HP set to wield axe in the Middle East

HP staff across the Middle East are bracing for the worst after the computer giant announced it will cut 14,500 jobs, about 10% of its staff, as part of a restructuring plan designed to save US$1.9 billion annually and boost business performance.

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By  David Robinson Published  July 24, 2005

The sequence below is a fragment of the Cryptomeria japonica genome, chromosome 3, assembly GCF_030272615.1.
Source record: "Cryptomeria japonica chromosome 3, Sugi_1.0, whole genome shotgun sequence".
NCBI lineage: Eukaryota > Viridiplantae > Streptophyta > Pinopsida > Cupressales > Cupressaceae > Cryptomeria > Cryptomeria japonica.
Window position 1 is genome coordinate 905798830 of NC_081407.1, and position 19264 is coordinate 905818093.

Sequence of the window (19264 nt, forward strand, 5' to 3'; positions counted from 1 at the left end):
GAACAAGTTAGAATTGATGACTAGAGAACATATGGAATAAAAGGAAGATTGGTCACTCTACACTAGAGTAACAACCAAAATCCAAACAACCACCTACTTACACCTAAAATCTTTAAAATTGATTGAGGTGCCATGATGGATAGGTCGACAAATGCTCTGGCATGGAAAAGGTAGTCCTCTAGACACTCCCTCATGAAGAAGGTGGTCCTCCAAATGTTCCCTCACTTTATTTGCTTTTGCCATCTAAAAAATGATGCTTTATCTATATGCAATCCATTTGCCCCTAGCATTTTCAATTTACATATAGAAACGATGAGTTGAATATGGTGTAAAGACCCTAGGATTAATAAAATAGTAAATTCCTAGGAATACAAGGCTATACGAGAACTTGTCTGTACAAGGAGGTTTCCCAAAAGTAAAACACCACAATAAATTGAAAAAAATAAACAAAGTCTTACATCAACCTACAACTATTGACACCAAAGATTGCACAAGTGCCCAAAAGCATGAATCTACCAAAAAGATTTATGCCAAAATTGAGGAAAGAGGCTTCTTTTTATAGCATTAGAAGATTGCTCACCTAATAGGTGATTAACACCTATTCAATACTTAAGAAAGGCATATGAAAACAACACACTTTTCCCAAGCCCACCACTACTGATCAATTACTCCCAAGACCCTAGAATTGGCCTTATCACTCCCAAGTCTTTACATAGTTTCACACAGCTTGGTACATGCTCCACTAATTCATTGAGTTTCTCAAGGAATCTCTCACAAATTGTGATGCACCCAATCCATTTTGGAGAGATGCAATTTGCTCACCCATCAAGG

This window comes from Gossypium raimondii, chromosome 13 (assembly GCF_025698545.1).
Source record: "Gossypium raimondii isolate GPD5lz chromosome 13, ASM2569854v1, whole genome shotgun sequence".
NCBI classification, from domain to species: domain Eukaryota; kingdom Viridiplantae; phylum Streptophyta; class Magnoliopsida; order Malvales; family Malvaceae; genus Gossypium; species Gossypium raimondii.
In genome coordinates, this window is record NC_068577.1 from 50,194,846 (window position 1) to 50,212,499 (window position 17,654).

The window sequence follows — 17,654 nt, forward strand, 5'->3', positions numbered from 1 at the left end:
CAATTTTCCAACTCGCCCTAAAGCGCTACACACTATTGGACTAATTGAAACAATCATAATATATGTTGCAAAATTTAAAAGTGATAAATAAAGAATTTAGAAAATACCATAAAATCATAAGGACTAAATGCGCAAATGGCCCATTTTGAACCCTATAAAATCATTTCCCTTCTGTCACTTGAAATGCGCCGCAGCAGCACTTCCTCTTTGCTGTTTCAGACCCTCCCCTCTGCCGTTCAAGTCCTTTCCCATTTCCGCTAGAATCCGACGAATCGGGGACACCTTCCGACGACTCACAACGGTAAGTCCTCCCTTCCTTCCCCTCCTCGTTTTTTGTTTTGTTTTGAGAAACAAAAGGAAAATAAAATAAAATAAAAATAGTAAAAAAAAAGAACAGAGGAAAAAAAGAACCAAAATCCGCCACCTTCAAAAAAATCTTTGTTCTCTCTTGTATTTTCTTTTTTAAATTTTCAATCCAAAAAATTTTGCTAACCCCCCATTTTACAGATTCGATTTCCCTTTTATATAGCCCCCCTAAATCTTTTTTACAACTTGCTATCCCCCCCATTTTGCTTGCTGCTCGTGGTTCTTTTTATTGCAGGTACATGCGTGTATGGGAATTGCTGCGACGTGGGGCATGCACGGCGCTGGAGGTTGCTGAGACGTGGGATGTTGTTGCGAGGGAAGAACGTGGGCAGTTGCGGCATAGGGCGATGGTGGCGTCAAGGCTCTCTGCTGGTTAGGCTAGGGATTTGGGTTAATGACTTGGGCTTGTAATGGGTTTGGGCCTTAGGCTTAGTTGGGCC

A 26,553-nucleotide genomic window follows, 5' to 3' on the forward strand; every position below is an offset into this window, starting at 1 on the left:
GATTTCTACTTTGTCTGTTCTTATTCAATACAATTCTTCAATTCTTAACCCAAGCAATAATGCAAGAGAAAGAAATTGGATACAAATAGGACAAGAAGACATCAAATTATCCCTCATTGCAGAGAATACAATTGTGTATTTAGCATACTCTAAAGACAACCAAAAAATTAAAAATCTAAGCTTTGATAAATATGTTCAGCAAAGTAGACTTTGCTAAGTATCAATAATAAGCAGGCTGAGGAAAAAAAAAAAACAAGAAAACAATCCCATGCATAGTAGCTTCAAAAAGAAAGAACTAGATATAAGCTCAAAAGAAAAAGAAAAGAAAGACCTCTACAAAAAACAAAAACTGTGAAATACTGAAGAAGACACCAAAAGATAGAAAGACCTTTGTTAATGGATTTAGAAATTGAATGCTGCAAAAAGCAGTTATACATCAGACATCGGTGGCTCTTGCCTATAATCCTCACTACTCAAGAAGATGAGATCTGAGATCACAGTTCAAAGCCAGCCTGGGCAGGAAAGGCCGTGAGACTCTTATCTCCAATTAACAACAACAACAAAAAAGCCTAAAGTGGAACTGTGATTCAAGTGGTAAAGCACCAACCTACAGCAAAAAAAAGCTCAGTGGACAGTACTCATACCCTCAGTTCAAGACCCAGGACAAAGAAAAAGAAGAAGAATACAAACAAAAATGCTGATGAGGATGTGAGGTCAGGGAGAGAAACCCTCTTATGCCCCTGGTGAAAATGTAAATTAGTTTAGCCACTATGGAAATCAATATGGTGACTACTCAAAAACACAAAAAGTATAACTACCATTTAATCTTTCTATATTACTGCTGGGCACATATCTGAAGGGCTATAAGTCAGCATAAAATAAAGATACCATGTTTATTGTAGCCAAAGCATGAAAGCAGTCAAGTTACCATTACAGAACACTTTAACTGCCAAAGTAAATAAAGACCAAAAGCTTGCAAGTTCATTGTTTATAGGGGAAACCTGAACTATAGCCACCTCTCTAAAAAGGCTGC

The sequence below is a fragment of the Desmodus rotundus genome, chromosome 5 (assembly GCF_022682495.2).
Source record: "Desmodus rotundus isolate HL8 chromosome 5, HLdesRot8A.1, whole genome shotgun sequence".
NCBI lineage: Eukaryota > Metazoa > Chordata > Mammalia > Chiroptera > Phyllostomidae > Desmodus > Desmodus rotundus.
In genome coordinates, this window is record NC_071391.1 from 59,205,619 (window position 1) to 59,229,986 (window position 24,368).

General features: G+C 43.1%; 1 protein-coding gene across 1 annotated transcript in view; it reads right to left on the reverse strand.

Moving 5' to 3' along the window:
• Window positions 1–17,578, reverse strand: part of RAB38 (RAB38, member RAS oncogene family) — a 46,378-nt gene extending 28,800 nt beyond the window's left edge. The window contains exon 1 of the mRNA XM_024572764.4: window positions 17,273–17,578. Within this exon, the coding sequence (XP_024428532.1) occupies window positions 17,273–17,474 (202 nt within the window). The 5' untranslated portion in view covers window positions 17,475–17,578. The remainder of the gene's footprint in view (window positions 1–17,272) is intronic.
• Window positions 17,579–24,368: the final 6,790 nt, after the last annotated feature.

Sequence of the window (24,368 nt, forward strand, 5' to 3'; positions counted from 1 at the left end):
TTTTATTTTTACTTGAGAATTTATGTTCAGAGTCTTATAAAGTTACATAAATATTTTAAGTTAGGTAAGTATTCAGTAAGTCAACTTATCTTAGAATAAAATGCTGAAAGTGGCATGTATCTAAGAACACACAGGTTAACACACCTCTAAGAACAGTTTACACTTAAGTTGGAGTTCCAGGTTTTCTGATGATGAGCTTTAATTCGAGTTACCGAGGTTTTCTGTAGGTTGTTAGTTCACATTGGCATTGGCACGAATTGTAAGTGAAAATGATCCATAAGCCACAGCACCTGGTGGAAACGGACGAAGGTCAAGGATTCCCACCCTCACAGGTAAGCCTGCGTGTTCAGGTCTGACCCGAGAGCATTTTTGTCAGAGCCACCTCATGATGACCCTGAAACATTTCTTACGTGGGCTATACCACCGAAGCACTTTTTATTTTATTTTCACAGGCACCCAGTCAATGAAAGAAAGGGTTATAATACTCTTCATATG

HP staff across the Middle East are bracing for the worst after the computer giant announced it will cut 14,500 jobs, about 10% of its staff, as part of a restructuring plan designed to save US$1.9 billion annually and boost business performance. The US-based firm employs 670 people across the region in offices in Dubai, Abu Dhabi, Cairo, Riyadh and Jeddah, and is in the process of opening operations in Oman and Lebanon. Most of the job cuts will come in support functions — such as information technology, human resources and finance — and the rest will be made inside business units. The company has said that job cuts in sales positions — where the majority of regional staff are employed — will be minimal. But regional spokesman Samer Karawi said it was still possible that numbers would be slashed. “All areas are under review,” he told Arabian Business. The job cuts will occur over the next six quarters, the company said. As part of the cuts, HP said it will offer a voluntary retirement programme to longer-serving employees. Technology analyst Todd McGregor said the company had a lot of reasons for keeping the actual number of job cuts in the Middle East under wraps at this stage. “They don’t want it to impact customers too significantly,” he said, before adding that the region should be relatively sheltered from the impact. “They run quite a lean and mean ship out here.” The restructuring, which has been anticipated since former NCR boss Mark Hurd was named chief executive four months ago, is within the range expected by most analysts. A few had suggested the number of redundancies could be as high as 25,000. “After a thorough review of our business, we have formulated a plan that will enable HP to begin delivering its full potential,” Hurd said in a statement last week. “We can perform better — for our customers and partners, our employees and our shareholders — and we will.” HP’s restructuring does not appear to be a major shift from the company’s strategy of competing in a broad area of the technology industry, from personal computers and printers to corporate servers and consulting. That is in line with statements made by HP’s board when it fired former chief executive Carly Fiorina in February and hired Hurd to replace her.

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